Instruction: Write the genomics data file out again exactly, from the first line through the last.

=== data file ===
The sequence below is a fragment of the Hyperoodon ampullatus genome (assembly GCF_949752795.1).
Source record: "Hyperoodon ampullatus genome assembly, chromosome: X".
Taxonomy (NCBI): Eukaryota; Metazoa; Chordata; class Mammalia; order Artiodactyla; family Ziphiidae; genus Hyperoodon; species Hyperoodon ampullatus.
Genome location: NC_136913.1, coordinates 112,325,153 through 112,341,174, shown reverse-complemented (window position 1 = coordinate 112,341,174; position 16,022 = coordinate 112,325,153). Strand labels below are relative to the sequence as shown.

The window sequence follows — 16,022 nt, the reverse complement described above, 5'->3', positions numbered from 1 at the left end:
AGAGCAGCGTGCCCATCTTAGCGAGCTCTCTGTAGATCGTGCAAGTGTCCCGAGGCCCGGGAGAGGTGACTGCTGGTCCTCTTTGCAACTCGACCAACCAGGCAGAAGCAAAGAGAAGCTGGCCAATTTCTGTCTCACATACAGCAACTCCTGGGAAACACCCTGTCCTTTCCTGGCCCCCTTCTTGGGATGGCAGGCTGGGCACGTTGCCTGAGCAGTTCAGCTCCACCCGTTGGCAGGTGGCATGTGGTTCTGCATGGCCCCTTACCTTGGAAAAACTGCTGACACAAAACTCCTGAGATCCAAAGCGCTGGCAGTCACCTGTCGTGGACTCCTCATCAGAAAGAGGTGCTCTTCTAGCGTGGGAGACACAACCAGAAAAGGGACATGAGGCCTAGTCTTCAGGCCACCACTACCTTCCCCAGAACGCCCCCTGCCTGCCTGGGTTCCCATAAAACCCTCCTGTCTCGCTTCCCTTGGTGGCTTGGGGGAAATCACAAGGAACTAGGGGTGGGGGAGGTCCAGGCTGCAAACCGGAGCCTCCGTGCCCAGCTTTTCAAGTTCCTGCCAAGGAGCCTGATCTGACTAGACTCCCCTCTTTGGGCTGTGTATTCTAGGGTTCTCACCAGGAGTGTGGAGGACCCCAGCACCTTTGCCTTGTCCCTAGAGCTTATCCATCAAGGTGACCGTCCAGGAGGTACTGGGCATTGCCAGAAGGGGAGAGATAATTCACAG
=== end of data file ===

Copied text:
The sequence below is a fragment of the Hyperoodon ampullatus genome (assembly GCF_949752795.1).
Source record: "Hyperoodon ampullatus genome assembly, chromosome: X".
Taxonomy (NCBI): Eukaryota; Metazoa; Chordata; class Mammalia; order Artiodactyla; family Ziphiidae; genus Hyperoodon; species Hyperoodon ampullatus.
Genome location: NC_136913.1, coordinates 112,325,153 through 112,341,174, shown reverse-complemented (window position 1 = coordinate 112,341,174; position 16,022 = coordinate 112,325,153). Strand labels below are relative to the sequence as shown.

The window sequence follows — 16,022 nt, the reverse complement described above, 5'->3', positions numbered from 1 at the left end:
AGAGCAGCGTGCCCATCTTAGCGAGCTCTCTGTAGATCGTGCAAGTGTCCCGAGGCCCGGGAGAGGTGACTGCTGGTCCTCTTTGCAACTCGACCAACCAGGCAGAAGCAAAGAGAAGCTGGCCAATTTCTGTCTCACATACAGCAACTCCTGGGAAACACCCTGTCCTTTCCTGGCCCCCTTCTTGGGATGGCAGGCTGGGCACGTTGCCTGAGCAGTTCAGCTCCACCCGTTGGCAGGTGGCATGTGGTTCTGCATGGCCCCTTACCTTGGAAAAACTGCTGACACAAAACTCCTGAGATCCAAAGCGCTGGCAGTCACCTGTCGTGGACTCCTCATCAGAAAGAGGTGCTCTTCTAGCGTGGGAGACACAACCAGAAAAGGGACATGAGGCCTAGTCTTCAGGCCACCACTACCTTCCCCAGAACGCCCCCTGCCTGCCTGGGTTCCCATAAAACCCTCCTGTCTCGCTTCCCTTGGTGGCTTGGGGGAAATCACAAGGAACTAGGGGTGGGGGAGGTCCAGGCTGCAAACCGGAGCCTCCGTGCCCAGCTTTTCAAGTTCCTGCCAAGGAGCCTGATCTGACTAGACTCCCCTCTTTGGGCTGTGTATTCTAGGGTTCTCACCAGGAGTGTGGAGGACCCCAGCACCTTTGCCTTGTCCCTAGAGCTTATCCATCAAGGTGACCGTCCAGGAGGTACTGGGCATTGCCAGAAGGGGAGAGATAATTCACAG